As you can see, pedigree papers are not always a guarantee that the dog is purebred or the father listed is not the actual father.  The Labrador could still be a purebred but the father is not correct

2. DNA Identification

For identification, it is now possible to have their DNA checked. You can buy a DNA test online or use a laboratory that offers this testing.  You will do a cheek swab of your dog and send the sample into the lab. They will look at hundreds of sites within the DNA database and compare it with thousands of breed samples to help them determine what your dog’s ancestry is.  The instructions as to how you do it and where to send it will be in the kit.

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Purchasing a Purebred Labrador Puppy

When you are buying a purebred Labrador puppy make sure that all the paperwork is in order.  Ask to see the registration papers because the breeder would have had to register the liter so the new owners could register their puppy. 

Make sure that you meet the mother so make sure that you like how she looks.  If it is not possible to meet the father, ask to see a certification of mating to determine he is the father and request to see photos of the father.  If the puppies have markings on them that you do not like, then do not purchase the puppy.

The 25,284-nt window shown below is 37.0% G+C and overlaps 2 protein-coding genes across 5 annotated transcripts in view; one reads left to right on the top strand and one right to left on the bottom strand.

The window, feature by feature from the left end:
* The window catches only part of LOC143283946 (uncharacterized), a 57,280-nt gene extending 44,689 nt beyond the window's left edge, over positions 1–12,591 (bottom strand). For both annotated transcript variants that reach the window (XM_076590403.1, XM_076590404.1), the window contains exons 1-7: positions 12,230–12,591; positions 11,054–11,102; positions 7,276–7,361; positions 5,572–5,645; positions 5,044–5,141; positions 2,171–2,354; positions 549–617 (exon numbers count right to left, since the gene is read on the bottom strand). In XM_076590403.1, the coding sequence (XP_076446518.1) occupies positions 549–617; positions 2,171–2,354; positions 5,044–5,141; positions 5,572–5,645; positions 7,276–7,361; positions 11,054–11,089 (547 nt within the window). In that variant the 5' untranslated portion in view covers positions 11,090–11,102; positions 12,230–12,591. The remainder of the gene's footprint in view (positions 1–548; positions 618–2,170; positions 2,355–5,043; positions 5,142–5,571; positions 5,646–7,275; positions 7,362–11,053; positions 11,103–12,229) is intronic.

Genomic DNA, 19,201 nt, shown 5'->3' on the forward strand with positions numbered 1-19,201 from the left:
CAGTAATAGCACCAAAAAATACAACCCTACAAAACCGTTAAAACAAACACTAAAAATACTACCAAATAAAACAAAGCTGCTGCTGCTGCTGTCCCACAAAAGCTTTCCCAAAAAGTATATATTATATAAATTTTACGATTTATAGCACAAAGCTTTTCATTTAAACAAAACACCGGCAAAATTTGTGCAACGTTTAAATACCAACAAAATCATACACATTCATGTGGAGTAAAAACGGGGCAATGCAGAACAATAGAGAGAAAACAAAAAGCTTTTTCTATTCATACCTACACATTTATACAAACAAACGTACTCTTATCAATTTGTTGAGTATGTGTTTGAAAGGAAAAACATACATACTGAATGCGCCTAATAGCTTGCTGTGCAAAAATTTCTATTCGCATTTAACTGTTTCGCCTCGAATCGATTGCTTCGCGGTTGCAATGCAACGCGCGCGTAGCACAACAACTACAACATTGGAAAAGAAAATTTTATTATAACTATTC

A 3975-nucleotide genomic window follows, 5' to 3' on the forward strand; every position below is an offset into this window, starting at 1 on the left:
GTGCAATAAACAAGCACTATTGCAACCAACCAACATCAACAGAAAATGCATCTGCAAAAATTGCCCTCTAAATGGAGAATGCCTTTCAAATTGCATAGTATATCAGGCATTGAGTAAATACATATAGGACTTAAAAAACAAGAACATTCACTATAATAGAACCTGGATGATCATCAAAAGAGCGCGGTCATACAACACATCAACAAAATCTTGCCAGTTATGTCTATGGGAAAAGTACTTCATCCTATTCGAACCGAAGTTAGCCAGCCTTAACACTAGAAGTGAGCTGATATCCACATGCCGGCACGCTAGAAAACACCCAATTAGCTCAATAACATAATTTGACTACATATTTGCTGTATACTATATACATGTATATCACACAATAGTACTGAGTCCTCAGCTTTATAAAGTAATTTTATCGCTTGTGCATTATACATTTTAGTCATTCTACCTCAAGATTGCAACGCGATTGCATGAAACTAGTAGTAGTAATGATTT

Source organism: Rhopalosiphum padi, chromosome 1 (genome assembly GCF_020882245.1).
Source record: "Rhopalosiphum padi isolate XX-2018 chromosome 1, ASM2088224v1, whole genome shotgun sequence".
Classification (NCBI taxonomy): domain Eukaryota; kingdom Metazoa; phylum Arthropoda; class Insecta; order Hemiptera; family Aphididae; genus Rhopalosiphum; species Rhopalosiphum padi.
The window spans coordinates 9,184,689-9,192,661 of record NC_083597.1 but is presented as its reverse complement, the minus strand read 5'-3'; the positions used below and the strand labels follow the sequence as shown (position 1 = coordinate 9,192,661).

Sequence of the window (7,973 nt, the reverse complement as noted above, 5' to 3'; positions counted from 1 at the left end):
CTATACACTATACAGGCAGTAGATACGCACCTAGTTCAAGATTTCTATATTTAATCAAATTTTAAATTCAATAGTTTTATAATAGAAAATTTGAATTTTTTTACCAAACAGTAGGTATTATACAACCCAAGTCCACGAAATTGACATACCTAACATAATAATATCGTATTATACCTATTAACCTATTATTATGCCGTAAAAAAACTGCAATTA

Some purebred black Labradors will have white markings.  A purebred chocolate Labrador may also have brindle markings on them.  The only problem with buying a purebred mismatched puppy is that you cannot enter them in a dog show.

Purebred Dilute Labradors

A dilute Labrador can be a purebred but there are times they may not be.  Why they are rejected as a purebred is because their coat is not the standard yellow, black, or chocolate.  Instead, their coat can be charcoal, champagne, or silver. 

The Labrador receives a gene from each parent.   If the Labrador receives two recessive genes, then the color of the dog’s coat can come out a bit off even if it is a purebred.  Black can be a bit dusty or charcoal; chocolate can be silver or taupe, and yellow like champagne.


  • The associations that qualify whether a Labrador is a purebred or not are the American Kennel Club (AKC) and the Labrador Retriever Club, Inc
  • If you are trying to use visual assessment to tell if your Labrador is a purebred, they are the least accurate way to do so especially if you are trying to determine if the black Labrador is a purebred.
  • When doing a visual assessment, remember that crossbred Labradors may look like purebreds while a purebred Labrador may not always look like a purebred.
  • Sometimes a purebred Labrador is mismarked.  It is a mark that the typical breed standards forbid.  One common example is a white patch on the chest.  The mismarks are just genetic accidents.
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Hi! I'm Anna and I´m a certified cynologist (KAU, ACW). Expert, blue cross volunteer, owner of Chinese crested kennel "Salvador Dali" and breedless friend called Fenya. "I can't imagine my life without dogs and I totally support the idea #AdoptDontShop".